By reducing the BOD load on secondary treatment the resulting SAS volume may be reduced accordingly. It is possible to achieve enhanced BOD removal with pioneering techniques and, in addition, to develop new processes for P recovery and segregation from the main sludge stream in order to facilitate recycling in precision farming.
Sludge treatment was traditionally applied for odour reduction before recycling. Nowadays, it is mostly concerned with energy recovery and reducing the possible health risks associated with sludge recycling. There are many technologies used in sludge treatment. The following table provides a summary of the treatments that are commonly used in Europe:
In a conventional sludge digestion process, the conversion of organic matter to biogas is typically only 45% efficient due to the poor biodegradability of the SAS.
More recently, pre-treatment technologies have been developed to improve the conversion, with the most successful achieving 60-65%. These techniques are being built upon further, aiming to improve biogas yield further.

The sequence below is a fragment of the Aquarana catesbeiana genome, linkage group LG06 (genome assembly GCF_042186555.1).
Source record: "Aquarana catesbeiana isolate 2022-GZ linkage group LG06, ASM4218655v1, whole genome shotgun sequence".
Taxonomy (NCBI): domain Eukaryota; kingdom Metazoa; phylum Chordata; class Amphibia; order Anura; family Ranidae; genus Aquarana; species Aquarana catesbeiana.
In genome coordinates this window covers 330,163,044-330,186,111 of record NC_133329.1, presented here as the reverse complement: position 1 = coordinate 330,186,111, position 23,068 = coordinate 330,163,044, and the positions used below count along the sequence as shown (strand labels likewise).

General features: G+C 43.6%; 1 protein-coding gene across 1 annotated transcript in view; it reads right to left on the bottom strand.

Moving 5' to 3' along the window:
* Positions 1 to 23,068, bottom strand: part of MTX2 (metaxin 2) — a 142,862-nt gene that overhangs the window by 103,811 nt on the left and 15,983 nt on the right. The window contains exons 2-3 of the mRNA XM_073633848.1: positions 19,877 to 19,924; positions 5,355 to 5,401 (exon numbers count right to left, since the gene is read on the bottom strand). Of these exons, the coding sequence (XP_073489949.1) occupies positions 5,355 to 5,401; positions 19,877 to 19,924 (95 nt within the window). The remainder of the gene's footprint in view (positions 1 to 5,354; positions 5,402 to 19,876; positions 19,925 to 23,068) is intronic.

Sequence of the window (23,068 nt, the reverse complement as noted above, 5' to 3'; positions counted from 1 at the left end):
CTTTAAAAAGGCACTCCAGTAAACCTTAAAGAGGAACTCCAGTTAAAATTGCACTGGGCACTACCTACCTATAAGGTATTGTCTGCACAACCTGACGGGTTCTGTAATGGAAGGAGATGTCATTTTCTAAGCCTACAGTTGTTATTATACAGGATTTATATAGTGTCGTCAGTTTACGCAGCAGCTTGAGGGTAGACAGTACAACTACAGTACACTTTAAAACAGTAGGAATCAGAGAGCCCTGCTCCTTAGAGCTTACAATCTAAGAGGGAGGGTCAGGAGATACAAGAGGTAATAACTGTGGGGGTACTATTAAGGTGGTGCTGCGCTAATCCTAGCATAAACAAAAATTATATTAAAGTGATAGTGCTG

Currently, another challenge facing sludge undertakers is the resurgence of E. coli in Biosolids (digested cake). The reappearance of the bacterium after the centrifugation of digested sludge has caused concerns among operators because E. coli is commonly used as an indicator of the health risks. Means are being sought to address this issue by clarifying the mechanism of E. coli re-growth and by developing steps that aim to prevent its occurrence.
Biosolids cake is a convenient form of sludge which is commonly used for recycling throughout Europe and North America. Although Biosolids contain useful amounts of nutrients (nitrogen, N; phosphorous, P; potassium, K and sulphur, S), the nutrients themselves are not in a balance proportion that matches crop requirement.